Park Foundation: Grants for Marine Conservation

OVERVIEW: Park is a progressive family foundation based in Ithaca, NY, that in recent years has become a hero among fracking opponents. It supports work to ensure drinking water in the United States is clean, affordable, accessible, and protected. Park has geographic interest in the eastern U.S., specifically, New York State and North Carolina. 

IP TAKE: Park is a unique freshwater funder in that it doesn’t support individual rivers or watersheds. It’s more interested in general water protection, advocacy, and policy.

PROFILE: While the Park Foundation has had a well-heeled environment program with a focus on water for years, it’s found itself in the spotlight recently for its staunch opposition to fracking in New York, the greater Marcellus Shale region, and North Carolina. 

The Park Foundation gives between $20 and $30 million annually to a pretty wide variety of programs, including media, higher education, and local grants to Ithaca and North Carolina. This family foundation was funded from the wealth of the late Roy H. Park, a packaged food industry and media executive. Park’s daughter Adelaide Gomer is the president of the foundation, and her daughter Alicia Wittink is vice president. While the largest chunk of its funding goes to college scholarships, Gomer has led the foundation in a progressive and policy-oriented direction in many areas, and is an active donor in Democratic and liberal candidates and causes. 

Even within its environment program, not all funding goes to fracking opposition. But it’s the topic that has drawn attention to Park since they began steadily increasing support for the issue.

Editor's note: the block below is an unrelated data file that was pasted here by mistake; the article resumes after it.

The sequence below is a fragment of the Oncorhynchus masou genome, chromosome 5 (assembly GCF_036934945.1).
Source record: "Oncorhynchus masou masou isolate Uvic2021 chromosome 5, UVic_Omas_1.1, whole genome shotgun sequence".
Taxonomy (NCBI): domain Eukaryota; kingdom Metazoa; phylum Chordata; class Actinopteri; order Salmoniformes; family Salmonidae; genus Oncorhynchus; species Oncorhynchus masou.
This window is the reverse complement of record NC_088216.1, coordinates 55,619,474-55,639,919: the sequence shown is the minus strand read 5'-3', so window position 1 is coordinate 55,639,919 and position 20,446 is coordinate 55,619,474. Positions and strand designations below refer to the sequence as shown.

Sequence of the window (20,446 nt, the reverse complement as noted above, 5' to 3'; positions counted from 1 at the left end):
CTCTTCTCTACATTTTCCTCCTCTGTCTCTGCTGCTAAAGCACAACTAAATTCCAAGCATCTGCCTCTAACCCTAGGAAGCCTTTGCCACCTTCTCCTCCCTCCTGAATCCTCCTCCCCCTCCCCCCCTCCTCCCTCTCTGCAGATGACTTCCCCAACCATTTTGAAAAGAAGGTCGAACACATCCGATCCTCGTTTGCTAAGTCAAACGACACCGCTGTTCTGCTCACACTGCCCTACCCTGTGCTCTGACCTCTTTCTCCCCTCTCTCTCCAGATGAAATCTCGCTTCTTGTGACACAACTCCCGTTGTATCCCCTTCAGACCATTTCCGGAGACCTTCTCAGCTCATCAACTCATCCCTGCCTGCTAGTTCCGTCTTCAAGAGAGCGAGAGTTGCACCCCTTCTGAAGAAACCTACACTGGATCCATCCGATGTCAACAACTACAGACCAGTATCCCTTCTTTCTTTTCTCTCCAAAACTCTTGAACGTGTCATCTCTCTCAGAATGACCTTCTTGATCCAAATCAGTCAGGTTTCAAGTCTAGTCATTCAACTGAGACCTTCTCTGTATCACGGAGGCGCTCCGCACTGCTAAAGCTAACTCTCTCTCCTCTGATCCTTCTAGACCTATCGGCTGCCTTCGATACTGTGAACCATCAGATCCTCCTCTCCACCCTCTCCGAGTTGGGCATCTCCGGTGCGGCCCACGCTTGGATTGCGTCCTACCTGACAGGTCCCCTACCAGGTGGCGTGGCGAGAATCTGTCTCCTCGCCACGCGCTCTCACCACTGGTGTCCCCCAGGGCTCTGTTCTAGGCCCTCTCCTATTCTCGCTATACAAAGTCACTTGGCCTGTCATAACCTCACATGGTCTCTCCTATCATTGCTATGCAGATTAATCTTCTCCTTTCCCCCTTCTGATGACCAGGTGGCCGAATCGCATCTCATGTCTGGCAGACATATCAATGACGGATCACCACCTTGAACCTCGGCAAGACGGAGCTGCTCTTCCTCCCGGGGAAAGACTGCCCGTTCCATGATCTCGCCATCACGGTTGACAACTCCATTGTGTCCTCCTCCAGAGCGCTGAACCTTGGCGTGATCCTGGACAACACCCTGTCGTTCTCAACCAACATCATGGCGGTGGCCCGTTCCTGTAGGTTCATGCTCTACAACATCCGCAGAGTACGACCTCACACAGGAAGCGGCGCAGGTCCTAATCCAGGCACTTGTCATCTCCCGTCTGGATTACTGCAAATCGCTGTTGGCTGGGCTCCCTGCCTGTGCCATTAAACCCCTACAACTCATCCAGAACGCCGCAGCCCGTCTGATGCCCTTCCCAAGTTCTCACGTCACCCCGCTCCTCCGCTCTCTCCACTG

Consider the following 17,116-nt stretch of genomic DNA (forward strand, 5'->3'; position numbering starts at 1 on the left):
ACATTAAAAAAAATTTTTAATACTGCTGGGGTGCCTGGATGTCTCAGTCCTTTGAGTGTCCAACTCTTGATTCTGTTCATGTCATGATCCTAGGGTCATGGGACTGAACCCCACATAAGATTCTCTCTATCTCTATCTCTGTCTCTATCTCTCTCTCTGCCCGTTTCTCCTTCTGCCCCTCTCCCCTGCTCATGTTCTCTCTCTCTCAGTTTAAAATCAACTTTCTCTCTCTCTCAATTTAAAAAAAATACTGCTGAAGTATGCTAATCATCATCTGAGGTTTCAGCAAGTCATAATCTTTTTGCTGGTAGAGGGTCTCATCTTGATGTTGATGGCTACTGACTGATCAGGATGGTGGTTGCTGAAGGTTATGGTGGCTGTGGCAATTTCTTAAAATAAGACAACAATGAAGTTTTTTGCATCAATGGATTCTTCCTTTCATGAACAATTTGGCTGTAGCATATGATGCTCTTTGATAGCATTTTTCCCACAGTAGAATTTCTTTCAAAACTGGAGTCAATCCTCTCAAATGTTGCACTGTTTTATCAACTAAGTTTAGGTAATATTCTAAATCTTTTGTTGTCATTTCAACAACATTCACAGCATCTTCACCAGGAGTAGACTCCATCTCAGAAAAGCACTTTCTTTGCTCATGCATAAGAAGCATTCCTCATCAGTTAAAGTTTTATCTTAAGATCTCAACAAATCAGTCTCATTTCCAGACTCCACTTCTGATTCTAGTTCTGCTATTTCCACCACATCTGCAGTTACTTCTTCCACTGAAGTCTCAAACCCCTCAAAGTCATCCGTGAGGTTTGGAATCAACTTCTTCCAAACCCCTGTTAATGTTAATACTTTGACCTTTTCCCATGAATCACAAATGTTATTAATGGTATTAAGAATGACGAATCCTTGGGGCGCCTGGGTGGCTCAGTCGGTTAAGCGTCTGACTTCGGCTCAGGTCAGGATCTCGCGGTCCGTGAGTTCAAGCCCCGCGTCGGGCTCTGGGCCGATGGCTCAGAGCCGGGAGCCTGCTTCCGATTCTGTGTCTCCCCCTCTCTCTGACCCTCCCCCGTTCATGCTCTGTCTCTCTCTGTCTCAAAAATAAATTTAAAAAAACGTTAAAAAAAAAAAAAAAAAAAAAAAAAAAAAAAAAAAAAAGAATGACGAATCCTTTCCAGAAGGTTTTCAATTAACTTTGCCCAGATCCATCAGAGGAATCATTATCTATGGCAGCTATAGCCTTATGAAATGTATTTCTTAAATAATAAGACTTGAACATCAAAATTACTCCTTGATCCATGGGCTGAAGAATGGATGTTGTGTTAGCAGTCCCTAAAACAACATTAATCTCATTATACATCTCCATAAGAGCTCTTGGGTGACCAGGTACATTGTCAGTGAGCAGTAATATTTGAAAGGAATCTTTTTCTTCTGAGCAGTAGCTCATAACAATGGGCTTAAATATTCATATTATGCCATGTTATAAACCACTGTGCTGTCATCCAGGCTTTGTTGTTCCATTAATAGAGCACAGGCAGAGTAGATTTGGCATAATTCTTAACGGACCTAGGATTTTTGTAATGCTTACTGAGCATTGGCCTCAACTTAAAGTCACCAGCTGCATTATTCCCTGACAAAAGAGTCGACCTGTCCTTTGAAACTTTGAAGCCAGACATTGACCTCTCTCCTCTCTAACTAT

The foundation’s funding for fracking opposition has taken a few forms, including backing for grassroots advocacy groups, public education, and research to determine the threat to water supplies. While it’s mostly focused on New York and North Carolina, Park has opposed fracking in the greater Marcellus Shale area, which spans Pennsylvania, into Ohio, Virginia and West Virginia. 

 

While the foundation's opposition to fracking has caught the attention of people on both sides of the debate, funding on the issue evolved from the foundation’s broader focus on water issues. Fracking has steadily taken over a big chunk of its environment funding, but the foundation actually gives just as much to other water-related causes, such as helping communities protect their drinking water, advocating for strong water policies, and encouraging corporate responsibility.

Finally, the Park Foundation, as a nod to its namesake, has a particular interest in media projects, a program focus that also pops up throughout its giving. The funder likes projects to educate the public and generate media in general, including support for documentaries, public broadcasting projects and independent online media.  

One of the best things about the Park Foundation is that, for such a substantial funder, it is relatively proposal and grantee friendly. Grants typically hover around $50,000, but range quite a bit, as low as four figures. Most large grants don't exceed $100,000, and the foundation makes rare grants in the millions for its scholarship programs. To see a full list of its grantees, click here.

Park is wide open to proposals with quarterly deadlines, and accept letters of inquiry or just preliminary phone calls and emails to program staff. The foundation does not currently accept emailed or faxed proposals. This is of course, subject to change in the future. It does recommend potential new grantees send LOIs first, and, of course, stay within program interests to save everyone time. Grantseekers can find information regarding submission deadlines here.

PEOPLE: 

LINKS:

IP POSTS: